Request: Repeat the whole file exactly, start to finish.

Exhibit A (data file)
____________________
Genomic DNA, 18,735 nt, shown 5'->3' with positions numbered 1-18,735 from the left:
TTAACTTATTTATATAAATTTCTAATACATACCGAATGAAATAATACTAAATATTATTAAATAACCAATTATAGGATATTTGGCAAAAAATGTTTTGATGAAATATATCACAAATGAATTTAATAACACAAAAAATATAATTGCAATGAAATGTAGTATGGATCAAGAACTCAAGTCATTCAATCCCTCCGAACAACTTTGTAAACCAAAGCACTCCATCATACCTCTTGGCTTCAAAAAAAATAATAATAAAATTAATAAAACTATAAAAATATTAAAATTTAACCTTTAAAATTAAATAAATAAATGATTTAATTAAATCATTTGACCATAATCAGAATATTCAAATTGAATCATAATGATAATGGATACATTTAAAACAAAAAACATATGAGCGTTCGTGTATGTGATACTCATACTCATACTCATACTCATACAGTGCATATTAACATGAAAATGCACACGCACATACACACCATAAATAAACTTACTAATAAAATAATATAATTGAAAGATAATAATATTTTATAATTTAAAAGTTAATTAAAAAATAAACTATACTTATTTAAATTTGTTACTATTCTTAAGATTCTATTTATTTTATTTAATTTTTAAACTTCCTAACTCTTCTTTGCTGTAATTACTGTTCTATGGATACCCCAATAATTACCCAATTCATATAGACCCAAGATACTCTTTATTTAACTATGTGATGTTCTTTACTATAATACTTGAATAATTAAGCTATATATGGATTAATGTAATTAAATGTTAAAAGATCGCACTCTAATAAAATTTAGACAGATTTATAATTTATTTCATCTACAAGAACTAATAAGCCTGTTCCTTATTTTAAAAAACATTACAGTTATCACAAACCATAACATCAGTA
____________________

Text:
Genomic DNA, 18,735 nt, shown 5'->3' with positions numbered 1-18,735 from the left:
TTAACTTATTTATATAAATTTCTAATACATACCGAATGAAATAATACTAAATATTATTAAATAACCAATTATAGGATATTTGGCAAAAAATGTTTTGATGAAATATATCACAAATGAATTTAATAACACAAAAAATATAATTGCAATGAAATGTAGTATGGATCAAGAACTCAAGTCATTCAATCCCTCCGAACAACTTTGTAAACCAAAGCACTCCATCATACCTCTTGGCTTCAAAAAAAATAATAATAAAATTAATAAAACTATAAAAATATTAAAATTTAACCTTTAAAATTAAATAAATAAATGATTTAATTAAATCATTTGACCATAATCAGAATATTCAAATTGAATCATAATGATAATGGATACATTTAAAACAAAAAACATATGAGCGTTCGTGTATGTGATACTCATACTCATACTCATACTCATACAGTGCATATTAACATGAAAATGCACACGCACATACACACCATAAATAAACTTACTAATAAAATAATATAATTGAAAGATAATAATATTTTATAATTTAAAAGTTAATTAAAAAATAAACTATACTTATTTAAATTTGTTACTATTCTTAAGATTCTATTTATTTTATTTAATTTTTAAACTTCCTAACTCTTCTTTGCTGTAATTACTGTTCTATGGATACCCCAATAATTACCCAATTCATATAGACCCAAGATACTCTTTATTTAACTATGTGATGTTCTTTACTATAATACTTGAATAATTAAGCTATATATGGATTAATGTAATTAAATGTTAAAAGATCGCACTCTAATAAAATTTAGACAGATTTATAATTTATTTCATCTACAAGAACTAATAAGCCTGTTCCTTATTTTAAAAAACATTACAGTTATCACAAACCATAACATCAGTA